Wednesday, October 23, 2013

Falstaff at Opera Hamilton

I went to see Verdi's comic masterpiece, Falstaff, on Tuesday night. The buzz from the Spec columnist and online blogs was that it was a great show, but I'm sceptical and wasn't sure, based on my experience with other OH productions, what to expect.

John Fanning with Falstaff padding

What I got was a wonderful theatrical and musical experience. In this smallish theatre with a thirty-one piece orchestra the opera came off almost as a chamber piece from near the middle of Row E.

I was disappointed to see such a sparse crowd, especially since OH continues to make tickets to these Tuesday performances available for $30 on WagJag. There are two more performances (Thursday, Oct. 24 and Saturday the 26th) and if there's any possibility of getting to one of them I'd encourage you enthusiastically, but you won't get in for 30 bucks.

Falstaff is pronouncedly unlike any of Verdi's other operas. Verdi took a 16 year break after Aida, wrote Otello and then didn't write Falstaff until 6 years after that, at the age of 80. I wonder what Verdi had been listening to which resulted in the extraordinary solo ensemble writing which is so different from that of his other operas.

The principal demand in staging this opera, is to move the singers around on stage and provide interesting things for them to do while, at the same time, positioning them such that they can always see the conductor because so much of the music is complex and moves so quickly. The men's and the women's parts are often written as two teams in the numerous ensembles, sometimes scooting along simultaneously in different metres. It's quite possible to solve the problem with a static staging in which the players find their mark and stand on it. That was not the case last night.

Allison Grant's staging was detailed and followed, for the most part, Boris Godovsky's axiom that the movement in opera should proceed from the rhythm and structure of the music. There was lots of appropriate comic stage business but I didn't find that it distracted from the singing.The performers were always in sync which tells me that the stage director understood this challenge.

This is an ensemble piece and the ensemble singing was impressive. Moreover, the casting was appropriate both from a physical and vocal standpoint, and the voices complemented one another.

I didn't much like the spartan set which reminded me of community theatre. It got tiresome to see fully costumed people hiding behind parts of the set and laundry on a line. On the other hand, the entire production would probably fit in a box van. It is usually better to budget for really good singers and instrumentalists than elaborate sets.

Dundas baritone John Fanning sang the fat knight. He's got a big baritone voice and has sung the Dutchman in Der fliegende Höllander which is usually cast with a bass-baritone so that tells you something. He's sung Wotan in the Das Ring des Niebelungen, Mandryka In Strauss's Arabella (at the Met) and the villains in Les Contes de Hoffman among numerous other leading roles in major houses. Fanning had a really good night showing lots of different colours and dynamics in his singing and his top notes became freer as the evening went on.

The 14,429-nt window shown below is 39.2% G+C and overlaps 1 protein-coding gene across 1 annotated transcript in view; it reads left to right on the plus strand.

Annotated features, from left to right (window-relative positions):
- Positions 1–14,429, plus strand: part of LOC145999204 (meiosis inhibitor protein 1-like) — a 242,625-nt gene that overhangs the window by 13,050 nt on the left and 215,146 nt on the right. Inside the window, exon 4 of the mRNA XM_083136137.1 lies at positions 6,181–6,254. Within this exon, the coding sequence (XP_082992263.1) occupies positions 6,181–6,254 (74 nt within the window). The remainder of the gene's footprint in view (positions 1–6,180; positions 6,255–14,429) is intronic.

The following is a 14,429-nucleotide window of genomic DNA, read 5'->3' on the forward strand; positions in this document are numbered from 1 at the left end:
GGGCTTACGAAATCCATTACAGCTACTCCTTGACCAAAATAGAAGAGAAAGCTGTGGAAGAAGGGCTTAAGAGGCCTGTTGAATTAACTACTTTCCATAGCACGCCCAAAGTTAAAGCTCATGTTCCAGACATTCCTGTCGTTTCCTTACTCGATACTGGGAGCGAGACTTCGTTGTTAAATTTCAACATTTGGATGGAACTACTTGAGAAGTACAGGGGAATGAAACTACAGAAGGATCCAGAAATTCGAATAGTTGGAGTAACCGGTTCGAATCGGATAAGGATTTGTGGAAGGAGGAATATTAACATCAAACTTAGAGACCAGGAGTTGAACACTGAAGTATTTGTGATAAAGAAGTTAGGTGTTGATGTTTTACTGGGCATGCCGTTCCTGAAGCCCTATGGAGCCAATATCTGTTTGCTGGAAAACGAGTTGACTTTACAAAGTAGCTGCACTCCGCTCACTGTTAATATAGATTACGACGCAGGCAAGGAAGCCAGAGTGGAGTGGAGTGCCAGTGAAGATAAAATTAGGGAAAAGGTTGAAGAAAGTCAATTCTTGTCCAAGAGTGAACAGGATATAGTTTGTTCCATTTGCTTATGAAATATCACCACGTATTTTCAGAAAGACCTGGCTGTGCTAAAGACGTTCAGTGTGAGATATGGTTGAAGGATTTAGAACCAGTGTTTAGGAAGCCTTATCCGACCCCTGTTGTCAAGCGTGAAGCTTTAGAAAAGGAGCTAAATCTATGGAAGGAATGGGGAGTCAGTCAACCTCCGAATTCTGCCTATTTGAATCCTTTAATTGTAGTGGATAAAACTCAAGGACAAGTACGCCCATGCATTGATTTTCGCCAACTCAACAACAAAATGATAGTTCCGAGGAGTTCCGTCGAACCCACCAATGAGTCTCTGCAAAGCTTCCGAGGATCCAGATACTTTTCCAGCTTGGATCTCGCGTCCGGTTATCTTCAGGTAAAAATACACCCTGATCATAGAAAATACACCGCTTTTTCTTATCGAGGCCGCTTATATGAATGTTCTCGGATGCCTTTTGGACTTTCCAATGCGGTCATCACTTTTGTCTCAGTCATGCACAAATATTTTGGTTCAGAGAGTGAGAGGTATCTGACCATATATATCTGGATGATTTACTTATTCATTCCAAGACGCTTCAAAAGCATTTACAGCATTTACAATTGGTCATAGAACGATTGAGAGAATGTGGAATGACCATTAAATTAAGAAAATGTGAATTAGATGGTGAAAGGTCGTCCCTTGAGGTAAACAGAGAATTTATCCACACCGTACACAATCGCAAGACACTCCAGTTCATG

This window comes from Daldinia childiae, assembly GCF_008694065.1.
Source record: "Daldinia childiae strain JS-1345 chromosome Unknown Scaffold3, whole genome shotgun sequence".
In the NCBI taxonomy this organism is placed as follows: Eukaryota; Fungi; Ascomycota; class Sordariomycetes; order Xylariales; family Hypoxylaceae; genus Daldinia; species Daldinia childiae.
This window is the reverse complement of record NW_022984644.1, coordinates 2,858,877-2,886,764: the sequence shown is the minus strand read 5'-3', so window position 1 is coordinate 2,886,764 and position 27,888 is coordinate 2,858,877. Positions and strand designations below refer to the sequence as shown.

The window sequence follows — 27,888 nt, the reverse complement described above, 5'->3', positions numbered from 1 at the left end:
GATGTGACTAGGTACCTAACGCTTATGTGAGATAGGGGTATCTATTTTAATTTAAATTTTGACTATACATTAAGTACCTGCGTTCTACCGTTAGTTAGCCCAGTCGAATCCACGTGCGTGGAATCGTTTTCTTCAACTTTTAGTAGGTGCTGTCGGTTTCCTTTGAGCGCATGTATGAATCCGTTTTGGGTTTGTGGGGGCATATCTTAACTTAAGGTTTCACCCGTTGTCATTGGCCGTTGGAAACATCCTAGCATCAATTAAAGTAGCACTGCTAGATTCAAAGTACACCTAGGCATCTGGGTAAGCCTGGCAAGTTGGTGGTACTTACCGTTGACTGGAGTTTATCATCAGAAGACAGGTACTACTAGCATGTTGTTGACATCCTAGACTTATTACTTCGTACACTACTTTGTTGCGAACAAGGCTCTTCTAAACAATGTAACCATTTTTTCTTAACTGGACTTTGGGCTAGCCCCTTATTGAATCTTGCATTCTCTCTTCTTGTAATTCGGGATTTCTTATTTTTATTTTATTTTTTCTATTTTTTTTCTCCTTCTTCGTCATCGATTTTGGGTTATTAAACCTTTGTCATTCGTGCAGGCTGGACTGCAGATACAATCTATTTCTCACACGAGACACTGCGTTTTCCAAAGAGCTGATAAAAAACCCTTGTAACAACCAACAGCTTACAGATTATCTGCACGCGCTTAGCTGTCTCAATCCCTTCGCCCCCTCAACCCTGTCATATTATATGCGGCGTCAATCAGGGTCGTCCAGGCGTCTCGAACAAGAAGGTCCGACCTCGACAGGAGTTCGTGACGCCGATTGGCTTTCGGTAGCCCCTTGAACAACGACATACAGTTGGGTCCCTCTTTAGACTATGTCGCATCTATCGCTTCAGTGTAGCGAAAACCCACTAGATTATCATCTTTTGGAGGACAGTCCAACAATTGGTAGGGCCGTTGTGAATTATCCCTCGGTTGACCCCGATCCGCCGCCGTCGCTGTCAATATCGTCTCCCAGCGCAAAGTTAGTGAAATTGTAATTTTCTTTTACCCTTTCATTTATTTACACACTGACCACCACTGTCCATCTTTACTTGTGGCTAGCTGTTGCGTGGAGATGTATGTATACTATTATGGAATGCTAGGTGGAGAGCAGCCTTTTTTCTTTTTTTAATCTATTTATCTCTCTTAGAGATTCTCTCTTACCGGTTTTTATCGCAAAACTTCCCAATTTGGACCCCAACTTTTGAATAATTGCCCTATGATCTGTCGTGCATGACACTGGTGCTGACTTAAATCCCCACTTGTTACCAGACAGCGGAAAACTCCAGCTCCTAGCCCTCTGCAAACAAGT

James Westman, as Ford/Fontana, provided an excellent foil to Fanning's Falstaff. We last heard him at OH as Conte de Luna in Trovatore and I wondered whether there'd be sufficient contrast between his baritone voice and Fanning's. Fanning, the older singer who's sung lots of big German roles, has a broader, more mature sound and Westman's voice seems positively lyric in contrast. Excellent casting by David Speers and his team.

Soprano Lynn Fortin anchored the women's ensemble and was excellent both in her vocalizations and acting. It's a peculiar fact that neither Alice Ford or Meg Page (sung capably by Ariana Chris) has neither an aria nor a substantial duet to sing. This didn't prevent Fortin from holding the stage and the audience's attention in her scenes.

Lynne McMurtry expertly handled the role of Dame Quickly. James McClennan was an aptly blustering and vocally strong Dr. Caius. Jon Paul Décosse (Pistola) and Jeremy Blossey (Bardolfo) both sang excellently and played the characters broadly with lots of comic interplay.

Sasha Dijihanian was a delightful Nanetta singing some ravishing sustained high notes in her duets with tenor Theo Lebow as Fenton. He's a pretty feisty singer and I was pleased to hear his ringing top notes sounding every bit the Italian tenor.

Conductor and General Director David Speers got the most out of the orchestra and I didn't miss the big orchestra as I had in Trovatore and Rigoletto.

The new chorus master, Sabatino Vacca has solved the chorus problem, for the time being, by reducing the choir to sixteen voices. However, there's precious little chorus singing in Falstaff. Who knows what he'll do about Carmen (in April) which has a whole lot of demanding choruses?

If you've been reading these recounts you know I don't usually give such unreserved praise to opera productions. I've got to hand it to Opera Hamilton for this one, though.

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